When did the GDPR come into effect?
The GDPR was approved and adopted by the EU Parliament in April 2016. After 2 years, the regulation took effect and the GDPR came into force on 25th May 2018.
What is personal data?
Any data which can personally identify an individual - whether by itself or when combined with other pieces of information - is considered personal data. If that information has the potential to cause harm then it is considered a special category of personal data - things like bank details, sexual orientation, or political opinions, for example.
Who does the GDPR apply to?
The GDPR applies to any companies who process the personal data of subjects residing in the EU, regardless of where the company itself is located.
What are the possible penalties/fines of GDPR?
There are two thresholds depending on the kind and severity of the breach. The lower threshold is 2% of annual income or €10 million and the higher threshold is 4% of annual income or €20 million. The fine that a company receives depends on what part of the legislation that they have breached. These rules apply to both controllers and processors.
Does my workplace need a data protection officer (DPO)?
A data protection officer (DPO) needs to be assigned if your company carries out certain types of data processing - if you work as a public body or authority, if you systematically monitor individuals, or if you carry out large scale processing of special categories of personal data.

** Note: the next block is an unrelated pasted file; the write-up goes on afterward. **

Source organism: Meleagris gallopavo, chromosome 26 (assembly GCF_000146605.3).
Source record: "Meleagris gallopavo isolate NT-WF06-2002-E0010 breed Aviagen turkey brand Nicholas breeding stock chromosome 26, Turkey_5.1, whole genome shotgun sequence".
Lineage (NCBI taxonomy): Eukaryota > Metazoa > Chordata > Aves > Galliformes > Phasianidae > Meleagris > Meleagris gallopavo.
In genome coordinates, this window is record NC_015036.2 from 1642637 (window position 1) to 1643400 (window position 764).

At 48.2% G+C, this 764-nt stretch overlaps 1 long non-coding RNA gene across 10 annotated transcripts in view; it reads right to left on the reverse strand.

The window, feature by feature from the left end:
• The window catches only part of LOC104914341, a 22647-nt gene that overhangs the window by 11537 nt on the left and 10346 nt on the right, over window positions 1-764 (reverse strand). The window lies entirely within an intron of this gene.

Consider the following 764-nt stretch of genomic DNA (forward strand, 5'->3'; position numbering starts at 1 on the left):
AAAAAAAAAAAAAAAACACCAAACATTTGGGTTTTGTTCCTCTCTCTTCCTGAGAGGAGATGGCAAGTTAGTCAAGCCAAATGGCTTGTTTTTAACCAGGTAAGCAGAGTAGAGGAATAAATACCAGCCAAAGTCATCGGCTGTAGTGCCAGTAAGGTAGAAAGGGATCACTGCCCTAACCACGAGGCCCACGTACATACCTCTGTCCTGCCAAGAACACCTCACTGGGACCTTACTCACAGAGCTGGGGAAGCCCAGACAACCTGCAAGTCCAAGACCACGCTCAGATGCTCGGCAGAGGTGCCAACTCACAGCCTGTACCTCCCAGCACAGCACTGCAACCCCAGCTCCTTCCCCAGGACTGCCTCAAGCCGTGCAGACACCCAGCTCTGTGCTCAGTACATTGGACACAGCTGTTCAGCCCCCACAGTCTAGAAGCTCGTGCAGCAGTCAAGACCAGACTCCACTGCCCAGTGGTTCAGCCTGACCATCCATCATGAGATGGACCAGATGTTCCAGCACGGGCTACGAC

What effect, if any, does Brexit have on GDPR?
This is not an easy question to answer and relies on a number of variables. Let’s consider three broad outcomes and their potential impact on the GDPR.
Outcome 1: The UK remains in the EU. In this event, we’ll still be an EU country and so the GDPR will continue to apply in full.
Outcome 2: The UK leaves the EU with a deal in place. The effects on the GDPR would be contingent on the contents of whatever deal had been brokered between the UK government and the European Council but it is wholly likely that such a deal will involve data legislation. The UK introduced the Data Protection Act 2018 which is (almost) a complete carbon copy of the GDPR. As such, our data laws are in line with the EU’s, so it is very likely that very little will change in this case.
Outcome 3: The UK leaves the EU without a deal in place. This is where things get tricky. As mentioned above, the UK has very similar, almost identical data legislation in place. So very little is likely to change with regards to data processed and shared within the UK or to countries outside of the EEA.
However, to countries in the EEA, the UK will suddenly become a “third country” meaning that sharing data with us is restricted. There are only three ways that making a restricted transfer is allowed -
If the target country is covered by an Adequacy Decision. The UK is not and is very unlikely to be by the time we leave the EU.
If there are certain appropriate safeguards in place. These safeguards are listed in Article 46 of the GDPR; or